Thomas Gibson v Ian Douglas & ANR [2016] EWCA Civ 1266

The Court of Appeal has recently made some observations on the question of what termination notice period a licensee is entitled to.

The Court did not need to go into the question in detail as the appeal was dismissed on other grounds.

Before concluding his judgment, however, Sir James Munby highlighted (and Lord Justice Briggs agreed) that it was clear law that a lawful licensee is usually entitled to reasonable notice before being compelled to leave, to remove himself and his possessions. Adding to this, he observed that, in the absence of contractually specified periods, there was a spectrum of notice periods which could apply depending on the nature of the licence, and that these ranged from minutes (e.g. the unwanted visitor who presents himself at the front door) to years (e.g. a licensee who had occupied premises for 10 years).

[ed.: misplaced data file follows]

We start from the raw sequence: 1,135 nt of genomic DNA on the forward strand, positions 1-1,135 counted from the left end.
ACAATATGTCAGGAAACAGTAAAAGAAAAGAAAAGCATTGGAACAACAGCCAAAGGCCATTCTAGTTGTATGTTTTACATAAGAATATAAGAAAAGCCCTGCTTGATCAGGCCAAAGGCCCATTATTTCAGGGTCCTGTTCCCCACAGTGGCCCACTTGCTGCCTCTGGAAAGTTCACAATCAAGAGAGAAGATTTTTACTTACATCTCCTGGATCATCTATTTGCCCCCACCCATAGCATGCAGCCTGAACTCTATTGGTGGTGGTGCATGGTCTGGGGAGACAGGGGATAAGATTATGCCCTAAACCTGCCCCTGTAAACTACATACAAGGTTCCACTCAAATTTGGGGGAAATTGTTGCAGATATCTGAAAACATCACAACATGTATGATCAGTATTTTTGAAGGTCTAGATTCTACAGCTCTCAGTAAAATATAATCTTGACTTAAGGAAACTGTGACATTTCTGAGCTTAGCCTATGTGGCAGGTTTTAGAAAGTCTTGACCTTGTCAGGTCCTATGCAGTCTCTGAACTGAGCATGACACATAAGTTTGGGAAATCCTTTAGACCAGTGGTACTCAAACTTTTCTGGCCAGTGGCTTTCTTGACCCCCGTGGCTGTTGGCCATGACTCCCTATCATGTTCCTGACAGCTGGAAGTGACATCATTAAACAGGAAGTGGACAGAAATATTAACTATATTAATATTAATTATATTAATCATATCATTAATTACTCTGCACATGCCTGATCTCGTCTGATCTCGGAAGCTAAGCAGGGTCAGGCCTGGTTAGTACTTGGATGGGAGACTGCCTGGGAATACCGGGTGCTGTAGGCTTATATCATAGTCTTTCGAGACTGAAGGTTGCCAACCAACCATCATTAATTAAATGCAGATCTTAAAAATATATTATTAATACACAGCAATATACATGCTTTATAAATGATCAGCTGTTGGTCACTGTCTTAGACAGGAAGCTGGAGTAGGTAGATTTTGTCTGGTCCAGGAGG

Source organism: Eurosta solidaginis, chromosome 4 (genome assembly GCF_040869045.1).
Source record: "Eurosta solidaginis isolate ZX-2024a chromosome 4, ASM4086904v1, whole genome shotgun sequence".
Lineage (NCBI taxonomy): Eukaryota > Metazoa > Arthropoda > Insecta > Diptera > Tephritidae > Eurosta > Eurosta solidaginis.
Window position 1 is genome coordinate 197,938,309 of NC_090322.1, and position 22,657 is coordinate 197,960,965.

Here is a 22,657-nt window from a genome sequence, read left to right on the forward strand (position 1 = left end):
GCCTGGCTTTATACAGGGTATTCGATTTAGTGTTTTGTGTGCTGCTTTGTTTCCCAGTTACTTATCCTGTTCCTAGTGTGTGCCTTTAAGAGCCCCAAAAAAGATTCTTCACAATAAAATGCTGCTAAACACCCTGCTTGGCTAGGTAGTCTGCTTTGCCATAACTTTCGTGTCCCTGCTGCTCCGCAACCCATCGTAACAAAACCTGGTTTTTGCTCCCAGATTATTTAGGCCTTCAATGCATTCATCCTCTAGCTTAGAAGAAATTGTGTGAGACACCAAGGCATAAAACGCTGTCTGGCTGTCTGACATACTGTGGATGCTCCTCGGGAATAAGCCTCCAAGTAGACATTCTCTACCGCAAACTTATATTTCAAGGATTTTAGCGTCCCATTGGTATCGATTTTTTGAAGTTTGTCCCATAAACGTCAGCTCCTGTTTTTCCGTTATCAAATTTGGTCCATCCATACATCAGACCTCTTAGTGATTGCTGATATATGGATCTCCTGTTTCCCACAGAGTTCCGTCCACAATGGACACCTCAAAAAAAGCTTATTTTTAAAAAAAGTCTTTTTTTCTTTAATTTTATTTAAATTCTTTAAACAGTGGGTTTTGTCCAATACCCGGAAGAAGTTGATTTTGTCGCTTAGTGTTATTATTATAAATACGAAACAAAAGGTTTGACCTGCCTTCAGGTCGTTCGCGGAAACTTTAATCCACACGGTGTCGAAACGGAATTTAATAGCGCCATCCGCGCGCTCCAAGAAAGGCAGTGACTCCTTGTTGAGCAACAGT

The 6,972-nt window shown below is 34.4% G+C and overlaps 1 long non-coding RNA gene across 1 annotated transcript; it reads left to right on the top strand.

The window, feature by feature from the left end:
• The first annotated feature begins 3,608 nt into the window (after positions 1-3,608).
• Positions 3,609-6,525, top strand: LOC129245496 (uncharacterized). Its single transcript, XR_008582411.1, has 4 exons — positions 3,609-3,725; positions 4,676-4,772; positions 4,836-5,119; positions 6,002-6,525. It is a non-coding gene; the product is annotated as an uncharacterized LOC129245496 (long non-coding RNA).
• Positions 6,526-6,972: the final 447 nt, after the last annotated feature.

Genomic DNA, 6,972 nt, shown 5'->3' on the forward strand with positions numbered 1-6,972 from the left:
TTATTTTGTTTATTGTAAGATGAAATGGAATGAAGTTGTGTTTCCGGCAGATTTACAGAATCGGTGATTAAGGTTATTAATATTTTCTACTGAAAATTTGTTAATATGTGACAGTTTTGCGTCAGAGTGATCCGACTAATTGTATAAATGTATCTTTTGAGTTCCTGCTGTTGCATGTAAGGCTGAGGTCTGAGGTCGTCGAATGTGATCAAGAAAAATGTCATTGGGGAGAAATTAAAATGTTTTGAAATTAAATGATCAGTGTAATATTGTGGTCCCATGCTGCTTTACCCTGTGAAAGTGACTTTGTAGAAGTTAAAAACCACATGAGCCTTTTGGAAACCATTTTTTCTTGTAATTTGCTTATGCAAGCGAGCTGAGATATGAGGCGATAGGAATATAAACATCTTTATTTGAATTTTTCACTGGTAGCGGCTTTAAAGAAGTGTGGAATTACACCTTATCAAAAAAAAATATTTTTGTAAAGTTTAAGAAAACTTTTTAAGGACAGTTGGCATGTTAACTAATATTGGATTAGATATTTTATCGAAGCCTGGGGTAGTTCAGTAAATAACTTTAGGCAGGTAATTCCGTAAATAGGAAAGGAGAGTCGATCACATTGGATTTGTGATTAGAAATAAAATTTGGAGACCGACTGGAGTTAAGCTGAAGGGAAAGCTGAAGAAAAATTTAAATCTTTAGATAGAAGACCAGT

In the case before him, where the licensee had occupied for some 5 years or so, he doubted the period could be measured in minutes, hours or days but thought weeks rather than months or years would be more appropriate.

A fact specific case but interesting observations on the approach to take when deciding what a "reasonable" notice period could be.

A reminder to specify, where possible, a notice period (and methods of serving such notices) in a contract or licence to give all involved certainty and possibly avoid litigation on that point.